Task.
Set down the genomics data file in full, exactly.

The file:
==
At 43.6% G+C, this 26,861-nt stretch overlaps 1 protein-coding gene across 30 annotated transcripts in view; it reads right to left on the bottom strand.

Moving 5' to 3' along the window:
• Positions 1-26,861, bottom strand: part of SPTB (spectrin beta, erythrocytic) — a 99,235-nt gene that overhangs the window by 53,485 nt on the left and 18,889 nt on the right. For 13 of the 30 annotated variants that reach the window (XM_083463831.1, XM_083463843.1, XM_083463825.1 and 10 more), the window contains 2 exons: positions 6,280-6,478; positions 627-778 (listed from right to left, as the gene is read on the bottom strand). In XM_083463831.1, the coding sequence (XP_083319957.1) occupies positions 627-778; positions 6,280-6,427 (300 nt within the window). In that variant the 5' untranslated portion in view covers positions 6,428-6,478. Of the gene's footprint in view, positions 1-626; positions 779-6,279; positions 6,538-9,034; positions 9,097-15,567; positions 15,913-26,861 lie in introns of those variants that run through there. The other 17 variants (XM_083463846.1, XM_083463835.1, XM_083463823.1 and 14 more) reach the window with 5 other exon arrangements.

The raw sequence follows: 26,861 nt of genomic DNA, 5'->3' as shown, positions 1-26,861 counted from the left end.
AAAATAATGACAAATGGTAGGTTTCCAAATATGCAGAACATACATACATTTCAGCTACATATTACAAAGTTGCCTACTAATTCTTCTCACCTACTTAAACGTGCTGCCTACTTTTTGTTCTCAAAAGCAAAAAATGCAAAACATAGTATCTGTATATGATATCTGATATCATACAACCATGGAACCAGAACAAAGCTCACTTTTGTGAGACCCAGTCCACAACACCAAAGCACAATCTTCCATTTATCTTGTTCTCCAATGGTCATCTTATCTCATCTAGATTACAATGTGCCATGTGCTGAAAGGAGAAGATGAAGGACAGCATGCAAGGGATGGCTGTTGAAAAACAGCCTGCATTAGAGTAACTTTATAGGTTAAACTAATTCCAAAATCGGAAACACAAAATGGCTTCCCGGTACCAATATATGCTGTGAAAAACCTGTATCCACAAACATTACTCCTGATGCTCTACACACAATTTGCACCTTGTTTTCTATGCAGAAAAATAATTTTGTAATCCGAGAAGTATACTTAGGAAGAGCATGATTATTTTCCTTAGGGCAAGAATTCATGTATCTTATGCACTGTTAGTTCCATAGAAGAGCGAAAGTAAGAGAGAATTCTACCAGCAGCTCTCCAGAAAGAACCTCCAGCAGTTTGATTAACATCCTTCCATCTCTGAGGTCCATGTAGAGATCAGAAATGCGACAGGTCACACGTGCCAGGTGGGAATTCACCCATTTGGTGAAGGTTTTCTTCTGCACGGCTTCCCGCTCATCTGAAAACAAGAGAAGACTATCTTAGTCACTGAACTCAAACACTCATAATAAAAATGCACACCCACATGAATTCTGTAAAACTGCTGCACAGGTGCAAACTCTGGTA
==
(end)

At 43.6% G+C, this 26,861-nt stretch overlaps 1 protein-coding gene across 30 annotated transcripts in view; it reads right to left on the bottom strand.

Moving 5' to 3' along the window:
• Positions 1-26,861, bottom strand: part of SPTB (spectrin beta, erythrocytic) — a 99,235-nt gene that overhangs the window by 53,485 nt on the left and 18,889 nt on the right. For 13 of the 30 annotated variants that reach the window (XM_083463831.1, XM_083463843.1, XM_083463825.1 and 10 more), the window contains 2 exons: positions 6,280-6,478; positions 627-778 (listed from right to left, as the gene is read on the bottom strand). In XM_083463831.1, the coding sequence (XP_083319957.1) occupies positions 627-778; positions 6,280-6,427 (300 nt within the window). In that variant the 5' untranslated portion in view covers positions 6,428-6,478. Of the gene's footprint in view, positions 1-626; positions 779-6,279; positions 6,538-9,034; positions 9,097-15,567; positions 15,913-26,861 lie in introns of those variants that run through there. The other 17 variants (XM_083463846.1, XM_083463835.1, XM_083463823.1 and 14 more) reach the window with 5 other exon arrangements.

The raw sequence follows: 26,861 nt of genomic DNA, 5'->3' as shown, positions 1-26,861 counted from the left end.
AAAATAATGACAAATGGTAGGTTTCCAAATATGCAGAACATACATACATTTCAGCTACATATTACAAAGTTGCCTACTAATTCTTCTCACCTACTTAAACGTGCTGCCTACTTTTTGTTCTCAAAAGCAAAAAATGCAAAACATAGTATCTGTATATGATATCTGATATCATACAACCATGGAACCAGAACAAAGCTCACTTTTGTGAGACCCAGTCCACAACACCAAAGCACAATCTTCCATTTATCTTGTTCTCCAATGGTCATCTTATCTCATCTAGATTACAATGTGCCATGTGCTGAAAGGAGAAGATGAAGGACAGCATGCAAGGGATGGCTGTTGAAAAACAGCCTGCATTAGAGTAACTTTATAGGTTAAACTAATTCCAAAATCGGAAACACAAAATGGCTTCCCGGTACCAATATATGCTGTGAAAAACCTGTATCCACAAACATTACTCCTGATGCTCTACACACAATTTGCACCTTGTTTTCTATGCAGAAAAATAATTTTGTAATCCGAGAAGTATACTTAGGAAGAGCATGATTATTTTCCTTAGGGCAAGAATTCATGTATCTTATGCACTGTTAGTTCCATAGAAGAGCGAAAGTAAGAGAGAATTCTACCAGCAGCTCTCCAGAAAGAACCTCCAGCAGTTTGATTAACATCCTTCCATCTCTGAGGTCCATGTAGAGATCAGAAATGCGACAGGTCACACGTGCCAGGTGGGAATTCACCCATTTGGTGAAGGTTTTCTTCTGCACGGCTTCCCGCTCATCTGAAAACAAGAGAAGACTATCTTAGTCACTGAACTCAAACACTCATAATAAAAATGCACACCCACATGAATTCTGTAAAACTGCTGCACAGGTGCAAACTCTGGTA